Friday, 21 January 2011

Hearing Harriet

I catch Harriet Harman being interviewed on the Today programme and I feel such a sudden surge of anger I find myself swearing at her. I can't help asking myself why. Why? She is in the party I voted for and will probably vote for again. The subject is the appointment of Ed Balls.

What she says seems so much beyond the bounds of anything that I might consider reason or argument that it seems she must be living in a world where the only measure of success us being able to repeat the same useless thing over and over again until your interviewer gives up. Gordon Brown was the same. Just keep talking.

And this, she imagines, adds to the sum of common good.

I usually defend politicians. I am not cynical about the calling. I even think it possible that many enter politics because they they want to do good by their lights, even if their lights are not the same as mine. Because, it is of course possible that others see things differently. It's just that, if they do, I'd like them to explain what they do think.

There was no attempt to reason or explain anything in her case. What she doesn't realise - what most politicians don't realise - is that it isn't the interviewer they are trying to steamroller; it isn't the interviewer whose questions they attempt to wave away; it isn't the interviewer they are talking past and over and through.

It is me. It is us. And I, if I am representative of anyone at all, and I doubt that I speak entirely for myself, I feel nothing but contempt for them at such moments, contempt and the kind of resentment I feel we would feel if someone tried to talk that way to me in any normal circumstance. It is, in human terms, a repulsive way to behave.

It happens to be her this time, and if she is worse than most, the others of all parties do much the same. What an extraordinarily sealed world they live in.


Vincent said...
This comment has been removed by the author.
NicoleS said...

Aren't the politicians forced into being pointless and annoying by rottweiler interviewers like John Humphrys? The game is to harry them into making any statement that can be shaped into headline news on subsequent news programmes, while they jump about dodging his teeth. That said, Harriet Harman being intrinsically annoying doesn't help.

George S said...

I think the deleted comment might have been Lord Vader inviting me to The Dark Side. That is, of course, a caricature answer, but I'll leave it there for now.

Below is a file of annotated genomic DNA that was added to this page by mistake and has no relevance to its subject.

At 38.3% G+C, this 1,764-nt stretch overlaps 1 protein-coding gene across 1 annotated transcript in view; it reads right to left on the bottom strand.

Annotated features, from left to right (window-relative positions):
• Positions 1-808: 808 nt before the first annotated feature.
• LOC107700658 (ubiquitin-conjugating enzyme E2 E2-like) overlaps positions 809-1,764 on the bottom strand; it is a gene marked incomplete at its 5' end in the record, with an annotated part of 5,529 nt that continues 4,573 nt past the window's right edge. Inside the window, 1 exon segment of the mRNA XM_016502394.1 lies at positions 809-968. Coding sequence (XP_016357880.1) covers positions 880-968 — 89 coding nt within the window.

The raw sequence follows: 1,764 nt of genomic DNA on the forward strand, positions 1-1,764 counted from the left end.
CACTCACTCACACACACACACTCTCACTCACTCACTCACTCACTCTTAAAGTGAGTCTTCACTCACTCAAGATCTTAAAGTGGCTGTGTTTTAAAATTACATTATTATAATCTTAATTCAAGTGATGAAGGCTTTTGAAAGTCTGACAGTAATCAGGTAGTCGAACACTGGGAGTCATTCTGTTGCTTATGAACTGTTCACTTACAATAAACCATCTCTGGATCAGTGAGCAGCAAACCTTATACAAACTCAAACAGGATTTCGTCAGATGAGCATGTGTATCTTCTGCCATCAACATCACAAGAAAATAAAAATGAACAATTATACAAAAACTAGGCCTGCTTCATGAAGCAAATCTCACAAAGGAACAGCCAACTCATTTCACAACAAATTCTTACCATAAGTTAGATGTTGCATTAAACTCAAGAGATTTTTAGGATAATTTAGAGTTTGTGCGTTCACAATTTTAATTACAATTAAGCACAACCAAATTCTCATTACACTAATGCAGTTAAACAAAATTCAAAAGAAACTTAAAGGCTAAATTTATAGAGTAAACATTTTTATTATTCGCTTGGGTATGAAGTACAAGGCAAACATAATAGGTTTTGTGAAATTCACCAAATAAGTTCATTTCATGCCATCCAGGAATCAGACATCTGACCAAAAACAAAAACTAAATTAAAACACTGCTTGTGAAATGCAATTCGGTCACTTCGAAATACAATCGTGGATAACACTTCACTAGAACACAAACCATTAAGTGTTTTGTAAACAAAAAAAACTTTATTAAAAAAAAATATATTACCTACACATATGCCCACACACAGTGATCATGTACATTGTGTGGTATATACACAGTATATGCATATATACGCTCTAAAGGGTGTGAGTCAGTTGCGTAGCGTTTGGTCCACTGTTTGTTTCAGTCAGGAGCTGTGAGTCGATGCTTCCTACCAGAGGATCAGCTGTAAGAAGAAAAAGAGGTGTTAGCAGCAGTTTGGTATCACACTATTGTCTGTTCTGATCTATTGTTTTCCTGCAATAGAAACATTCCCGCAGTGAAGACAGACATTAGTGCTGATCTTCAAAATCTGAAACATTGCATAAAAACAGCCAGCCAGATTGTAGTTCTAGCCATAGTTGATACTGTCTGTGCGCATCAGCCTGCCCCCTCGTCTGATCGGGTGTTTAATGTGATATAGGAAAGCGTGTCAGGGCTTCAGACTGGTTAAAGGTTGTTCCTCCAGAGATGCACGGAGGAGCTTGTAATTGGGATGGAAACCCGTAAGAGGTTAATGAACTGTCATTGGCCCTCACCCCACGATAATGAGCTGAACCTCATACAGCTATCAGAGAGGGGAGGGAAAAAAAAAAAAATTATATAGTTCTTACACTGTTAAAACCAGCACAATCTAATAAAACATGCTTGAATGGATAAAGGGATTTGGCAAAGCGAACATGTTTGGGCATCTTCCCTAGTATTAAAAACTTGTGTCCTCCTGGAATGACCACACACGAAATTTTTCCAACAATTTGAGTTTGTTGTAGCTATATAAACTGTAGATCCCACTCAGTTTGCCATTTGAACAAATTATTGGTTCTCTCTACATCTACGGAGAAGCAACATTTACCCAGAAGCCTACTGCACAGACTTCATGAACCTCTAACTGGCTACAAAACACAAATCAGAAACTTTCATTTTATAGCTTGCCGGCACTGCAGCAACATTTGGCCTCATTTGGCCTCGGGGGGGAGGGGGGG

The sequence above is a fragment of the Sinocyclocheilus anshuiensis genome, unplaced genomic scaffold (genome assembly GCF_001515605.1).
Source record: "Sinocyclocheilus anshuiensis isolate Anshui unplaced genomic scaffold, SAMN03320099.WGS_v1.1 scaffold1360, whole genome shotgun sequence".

Yes, I do see what you mean Nicole, of course. I generally think more wit and less aggression is the answer. But I continue to be astonished that any human being should think that the kind of interview given by Harman today serves any purpose other than alienation.

There is a particular form of question put by Humphries, where he expressly does not speak for me, that begins, 'But surely the reality is, isn't it that...?' Or the alternative, 'The truth is...'. I suspect most of the time we are trying to understand a policy not discover the truth about an assumed cover-up.

It should be possible for both parties to see that the point of an interview is enlightenment, not, as Monty Python once had it, a life or death struggle between two pantomime horses. As here:

tom said...

I have always find her pretty loathsome - whenever I see her on TV she seems to treat everyone like some annoying questioning child that needs to be patronised. No thanks!

Sabine said...

I want to believe that most politicians initially come to do what they do with their best intentions. What happens then, little by little, is what power does to humans, it sets their higher ideals out of focus and entraps them in mechanisms beyond their understanding. The “sealed world” you mention may be the separateness created by these mechanisms.
It needs a great awareness not to fall victim to these circumstances. Everything is a question of awareness.
I am writing from Italy, so I do not know much about English politicians/politics. I do know that the level of awareness in this country seems to perfectly match with whom we have to do here, what gives me goose bumps...

NicoleS said...

George, thanks for the "Life or death struggle", it has cheered me up no end. "And here we see the bull limpet..." Priceless.

Hearing Aids said...

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George S said...

The temper of British politics is generally knockabout Punch and Judy. We understand that and I can think of countries whose political temper is far worse. Italy's puzzles me - and maybe most people. Would Ubuesque be inappropriate, Sabine?

But then the Python sketch of the two pantomime horses begins to look ever more convincing.

BBC's Parliament channel shows committees at work. That's far more like genuine debate. It's where the serious politics happens - and the drama is far better scripted.

Sabine said...

"Ubuesque" is quite a good word for an incomprehensable situation, seen from a distance with detachment. I fear it describes not more than the visible top of an iceberg, too much still lies hidden from physical eyes that needs to be named and faced.